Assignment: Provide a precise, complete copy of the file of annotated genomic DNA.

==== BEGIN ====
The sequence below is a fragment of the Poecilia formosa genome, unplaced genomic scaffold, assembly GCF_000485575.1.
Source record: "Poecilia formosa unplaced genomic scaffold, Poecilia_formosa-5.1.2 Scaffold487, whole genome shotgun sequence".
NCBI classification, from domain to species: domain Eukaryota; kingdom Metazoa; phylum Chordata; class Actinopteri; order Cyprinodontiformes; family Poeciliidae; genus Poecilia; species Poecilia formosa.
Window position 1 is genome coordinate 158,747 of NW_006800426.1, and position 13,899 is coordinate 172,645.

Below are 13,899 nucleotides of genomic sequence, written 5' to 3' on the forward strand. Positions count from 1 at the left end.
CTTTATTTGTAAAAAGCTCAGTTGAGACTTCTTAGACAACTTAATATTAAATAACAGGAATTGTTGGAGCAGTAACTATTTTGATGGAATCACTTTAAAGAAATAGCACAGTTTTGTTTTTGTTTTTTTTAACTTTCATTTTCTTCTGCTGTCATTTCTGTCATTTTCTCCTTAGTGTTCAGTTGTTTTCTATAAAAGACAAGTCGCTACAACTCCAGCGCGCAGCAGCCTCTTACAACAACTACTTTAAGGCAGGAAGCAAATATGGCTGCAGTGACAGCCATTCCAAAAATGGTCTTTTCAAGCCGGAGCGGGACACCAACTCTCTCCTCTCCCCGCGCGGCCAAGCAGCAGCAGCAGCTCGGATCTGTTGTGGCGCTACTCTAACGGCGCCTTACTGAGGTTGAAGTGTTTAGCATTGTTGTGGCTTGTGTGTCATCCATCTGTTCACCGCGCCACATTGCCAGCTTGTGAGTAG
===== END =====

The sequence below is a fragment of the Poecilia formosa genome, unplaced genomic scaffold, assembly GCF_000485575.1.
Source record: "Poecilia formosa unplaced genomic scaffold, Poecilia_formosa-5.1.2 Scaffold487, whole genome shotgun sequence".
NCBI classification, from domain to species: domain Eukaryota; kingdom Metazoa; phylum Chordata; class Actinopteri; order Cyprinodontiformes; family Poeciliidae; genus Poecilia; species Poecilia formosa.
Window position 1 is genome coordinate 158,747 of NW_006800426.1, and position 13,899 is coordinate 172,645.

Below are 13,899 nucleotides of genomic sequence, written 5' to 3' on the forward strand. Positions count from 1 at the left end.
CTTTATTTGTAAAAAGCTCAGTTGAGACTTCTTAGACAACTTAATATTAAATAACAGGAATTGTTGGAGCAGTAACTATTTTGATGGAATCACTTTAAAGAAATAGCACAGTTTTGTTTTTGTTTTTTTTAACTTTCATTTTCTTCTGCTGTCATTTCTGTCATTTTCTCCTTAGTGTTCAGTTGTTTTCTATAAAAGACAAGTCGCTACAACTCCAGCGCGCAGCAGCCTCTTACAACAACTACTTTAAGGCAGGAAGCAAATATGGCTGCAGTGACAGCCATTCCAAAAATGGTCTTTTCAAGCCGGAGCGGGACACCAACTCTCTCCTCTCCCCGCGCGGCCAAGCAGCAGCAGCAGCTCGGATCTGTTGTGGCGCTACTCTAACGGCGCCTTACTGAGGTTGAAGTGTTTAGCATTGTTGTGGCTTGTGTGTCATCCATCTGTTCACCGCGCCACATTGCCAGCTTGTGAGTAG